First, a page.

In this vignette, the plot_model function is described and some examples are given on how to plot two way interactions along with confidence bands. I am wondering how to bets interpret such plots. For example, the first plot from the vignette is:

enter image description here

How can we use this plot to conclude whether or not including the interaction between gender and Barthel Index score is a good idea? Does the fact that the confidence band of Females not include the Male fit tell us that an interaction is warranted?

I am trying to use such a plot to explain whether or not it is a good idea to include an interaction, my plot looks like:

enter image description here


1 Answer 1


It's of course good to check your data visually, but usually you want to include an interaction effect when it is meaningful theoretically and/or based on previous results. I.e., if you have a reason to expect the estimates to be different for your two groups.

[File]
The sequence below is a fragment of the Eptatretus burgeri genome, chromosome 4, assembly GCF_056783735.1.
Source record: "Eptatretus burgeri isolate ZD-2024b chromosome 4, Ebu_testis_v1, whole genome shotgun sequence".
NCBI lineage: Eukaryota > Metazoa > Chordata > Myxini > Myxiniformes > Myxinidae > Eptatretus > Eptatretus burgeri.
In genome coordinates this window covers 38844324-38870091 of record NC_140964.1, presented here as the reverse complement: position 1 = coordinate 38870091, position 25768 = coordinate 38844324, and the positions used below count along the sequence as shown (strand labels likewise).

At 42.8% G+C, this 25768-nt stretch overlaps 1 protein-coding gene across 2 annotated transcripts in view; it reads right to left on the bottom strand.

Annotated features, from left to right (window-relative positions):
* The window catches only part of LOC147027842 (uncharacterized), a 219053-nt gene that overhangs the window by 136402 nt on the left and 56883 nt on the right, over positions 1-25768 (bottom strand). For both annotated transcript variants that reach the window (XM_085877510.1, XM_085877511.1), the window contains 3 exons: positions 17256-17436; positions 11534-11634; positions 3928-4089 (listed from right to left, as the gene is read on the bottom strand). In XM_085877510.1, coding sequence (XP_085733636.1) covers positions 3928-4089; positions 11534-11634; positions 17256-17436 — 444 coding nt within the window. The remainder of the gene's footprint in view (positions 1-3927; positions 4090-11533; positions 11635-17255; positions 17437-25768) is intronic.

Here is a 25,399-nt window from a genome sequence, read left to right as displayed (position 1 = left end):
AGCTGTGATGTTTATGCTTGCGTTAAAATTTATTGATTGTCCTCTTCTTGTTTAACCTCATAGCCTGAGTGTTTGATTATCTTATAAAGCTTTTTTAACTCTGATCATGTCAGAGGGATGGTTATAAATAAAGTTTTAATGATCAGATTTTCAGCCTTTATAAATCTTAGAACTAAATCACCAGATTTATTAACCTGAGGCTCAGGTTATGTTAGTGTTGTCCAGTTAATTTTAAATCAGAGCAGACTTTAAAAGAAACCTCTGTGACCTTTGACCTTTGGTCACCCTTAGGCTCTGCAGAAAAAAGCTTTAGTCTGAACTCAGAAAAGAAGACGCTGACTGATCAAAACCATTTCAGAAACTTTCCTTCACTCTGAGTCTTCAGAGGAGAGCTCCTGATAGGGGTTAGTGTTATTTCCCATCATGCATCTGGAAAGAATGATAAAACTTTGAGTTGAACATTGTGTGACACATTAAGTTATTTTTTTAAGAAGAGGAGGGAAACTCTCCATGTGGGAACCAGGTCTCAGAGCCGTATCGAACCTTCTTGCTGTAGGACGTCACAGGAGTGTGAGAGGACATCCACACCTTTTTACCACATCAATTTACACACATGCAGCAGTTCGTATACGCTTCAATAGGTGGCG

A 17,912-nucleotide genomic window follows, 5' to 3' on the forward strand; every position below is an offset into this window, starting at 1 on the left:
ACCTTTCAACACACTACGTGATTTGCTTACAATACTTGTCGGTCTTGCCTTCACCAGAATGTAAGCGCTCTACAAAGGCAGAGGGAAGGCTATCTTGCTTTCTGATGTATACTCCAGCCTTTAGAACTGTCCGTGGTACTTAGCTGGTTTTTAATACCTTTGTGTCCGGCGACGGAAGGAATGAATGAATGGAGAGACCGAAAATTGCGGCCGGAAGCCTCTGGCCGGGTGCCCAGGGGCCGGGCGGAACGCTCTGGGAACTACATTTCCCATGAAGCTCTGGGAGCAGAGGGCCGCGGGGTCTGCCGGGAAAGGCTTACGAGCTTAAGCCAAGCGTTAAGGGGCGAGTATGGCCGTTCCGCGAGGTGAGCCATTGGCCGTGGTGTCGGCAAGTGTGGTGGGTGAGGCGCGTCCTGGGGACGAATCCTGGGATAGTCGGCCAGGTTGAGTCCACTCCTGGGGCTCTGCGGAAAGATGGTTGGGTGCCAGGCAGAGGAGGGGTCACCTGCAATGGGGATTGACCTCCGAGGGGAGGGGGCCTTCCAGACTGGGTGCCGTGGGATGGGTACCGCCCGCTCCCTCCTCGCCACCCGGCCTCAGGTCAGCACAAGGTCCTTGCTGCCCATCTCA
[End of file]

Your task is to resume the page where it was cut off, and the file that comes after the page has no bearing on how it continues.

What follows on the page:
Another thing to consider is whether your sample is powerful enough to detect an interaction effect (at least in psychology, interaction effects are typically tiny). If not, it's not a good idea to test one.

Your own plot looks like there might be an interaction effect, but the confidence bands are wide, so there's also a lot of error. If your sample is adequately powered and you have a reason to expect an interaction effect, in my opinion you can well include one and see how that goes.

  • $\begingroup$ my question is really about interpretation of the plots and not about interaction effects more generally - why do you conclude that there 'might be an interaction effect' based on the plot? $\endgroup$ Sep 6, 2022 at 12:23
  • $\begingroup$ Sorry, I misunderstood. My interpretation was not based on any formal evaluation, just on experience in examining visual plots along with interaction results. Sometimes, the difference in slopes depicted in you plot is enough to produce a significant interaction effect. $\endgroup$
    – Sointu
    Sep 12, 2022 at 7:58

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